So what is this Lupercalia, anyway?
Lupercalia is the original “Valentine’s Day”. In fact, St. Valentine’s day, as appropriated by the Christian Church, has nothing to do with romantic love. The Greeks had three different words for love: Agape (divine love), Filios (brotherly love), and Eros (romantic love). While the Lupercalia had to do with the fierce, unbridled expression of Eros, the Feast of Saint Valentine has to do with the other two.
“One of the most revered spots in the city of Rome in ancient days was the cave at the base of the Palatine Hill called the Lupercal, with the sacred fig tree hard by, under whose shadow, as the story went, a she-wolf suckled Remus and Romulus. Here, on February fifteenth (old calendar), a goat and a dog, together with certain salt cakes baked by the Vestals, were sacrificed…A bloody knife, fresh from the sacrifice, was smeared across the brows of two youths of aristocratic families, probably leaders of two colleges of priests called Luperci. The blood was wiped off with wool which had been dipped in milk, and the youths were compelled to laugh… in the rites of the Lupercalia the smiling of the youths smacks of the grinning of wolves, and so, by the principle of similarity, the Luperci became wolves so far as magic was concerned… The Luperci, clad only in a magic girdle made of the skins of the sacrificial goats, made a purificatory circuit of the city, beginning at the Lupercal, forming as they ran a magic circle… As the youths ran, they smote the hands of any women who placed themselves in their path. There seems to have been no incantation or prayer accompanying this rite. We know that lashings of this sort were believed, among other peoples, to expel evil influences of all sorts and to stir up the reproductive powers; and the Romans, in historical times, believed that this was the object of the lashings at the Lupercalia. The fertility of the goat was by some mysterious force transferred to the women through this contact. Inasmuch, too, as primitive peoples closely associate fertility in women with fertility in crops, the rites may have been intended to promote productiveness of the soil as well.”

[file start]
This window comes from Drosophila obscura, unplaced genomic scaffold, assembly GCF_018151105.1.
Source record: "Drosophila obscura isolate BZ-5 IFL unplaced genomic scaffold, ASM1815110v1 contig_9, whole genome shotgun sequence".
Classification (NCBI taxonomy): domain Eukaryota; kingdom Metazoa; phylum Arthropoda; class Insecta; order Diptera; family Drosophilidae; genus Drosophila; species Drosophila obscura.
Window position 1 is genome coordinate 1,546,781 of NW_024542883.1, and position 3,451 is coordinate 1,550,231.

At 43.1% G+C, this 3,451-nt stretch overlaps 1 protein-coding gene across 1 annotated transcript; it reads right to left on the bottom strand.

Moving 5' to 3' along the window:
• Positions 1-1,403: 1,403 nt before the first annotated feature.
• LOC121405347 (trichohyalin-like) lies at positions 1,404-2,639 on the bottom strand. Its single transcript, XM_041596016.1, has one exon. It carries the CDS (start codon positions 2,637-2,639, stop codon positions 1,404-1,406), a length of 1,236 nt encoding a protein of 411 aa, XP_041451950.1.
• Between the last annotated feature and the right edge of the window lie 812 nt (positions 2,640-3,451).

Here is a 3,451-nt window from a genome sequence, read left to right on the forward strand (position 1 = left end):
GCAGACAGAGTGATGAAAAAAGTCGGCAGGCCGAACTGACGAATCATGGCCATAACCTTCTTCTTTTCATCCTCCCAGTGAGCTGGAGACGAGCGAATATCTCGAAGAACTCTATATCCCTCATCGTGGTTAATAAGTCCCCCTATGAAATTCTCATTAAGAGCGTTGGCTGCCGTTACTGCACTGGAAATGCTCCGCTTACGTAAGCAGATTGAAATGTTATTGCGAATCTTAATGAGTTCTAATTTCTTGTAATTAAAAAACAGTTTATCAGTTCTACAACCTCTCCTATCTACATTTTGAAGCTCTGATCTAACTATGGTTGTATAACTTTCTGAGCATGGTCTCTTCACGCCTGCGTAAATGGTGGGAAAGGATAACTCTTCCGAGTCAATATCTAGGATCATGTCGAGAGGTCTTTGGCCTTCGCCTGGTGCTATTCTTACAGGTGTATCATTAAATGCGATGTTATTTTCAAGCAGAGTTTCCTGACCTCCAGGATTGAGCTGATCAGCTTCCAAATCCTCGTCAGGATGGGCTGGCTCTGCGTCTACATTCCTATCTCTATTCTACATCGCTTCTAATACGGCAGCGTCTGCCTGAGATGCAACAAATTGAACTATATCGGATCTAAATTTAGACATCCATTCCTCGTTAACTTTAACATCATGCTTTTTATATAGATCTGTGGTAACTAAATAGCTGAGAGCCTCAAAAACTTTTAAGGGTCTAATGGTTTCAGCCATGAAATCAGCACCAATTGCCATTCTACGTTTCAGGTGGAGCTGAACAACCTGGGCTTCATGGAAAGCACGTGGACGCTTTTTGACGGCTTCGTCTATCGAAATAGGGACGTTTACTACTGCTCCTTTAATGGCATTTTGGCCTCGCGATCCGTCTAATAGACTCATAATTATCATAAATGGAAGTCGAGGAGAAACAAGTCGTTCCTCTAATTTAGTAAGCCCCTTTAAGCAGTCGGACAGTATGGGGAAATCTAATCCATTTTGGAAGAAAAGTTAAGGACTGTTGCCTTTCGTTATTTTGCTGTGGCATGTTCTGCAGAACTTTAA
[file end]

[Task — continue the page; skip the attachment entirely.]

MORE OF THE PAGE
-Eli Edward Burriss, Taboo, Magic, Spirits: A Study of Primitive Elements in Roman Religion (New York: Macmillan, 1931) 160-163.
So, blood, goats, horniness, sex, and fertility. Red, hearts, men, women.
On the other hand, Valentine’s day: Named after St. Valentine, an executed, celibate Catholic priest. The Christian Church used the feast day of Valentine to replace the Lupercalia and emphasize communal respect and love of the Christian God. None of that behaving like a wild goat, being horny, sexual, and fertile. Not to mention the whipping with goatskins.
Me, I prefer Lupercalia. Other people may still prefer to celebrate the Feast of Saint Valentine, Martyr – even though the Catholic Church itself kicked him off the calendar back in 1969 (possibly due to his inability to stem human sexual expression…)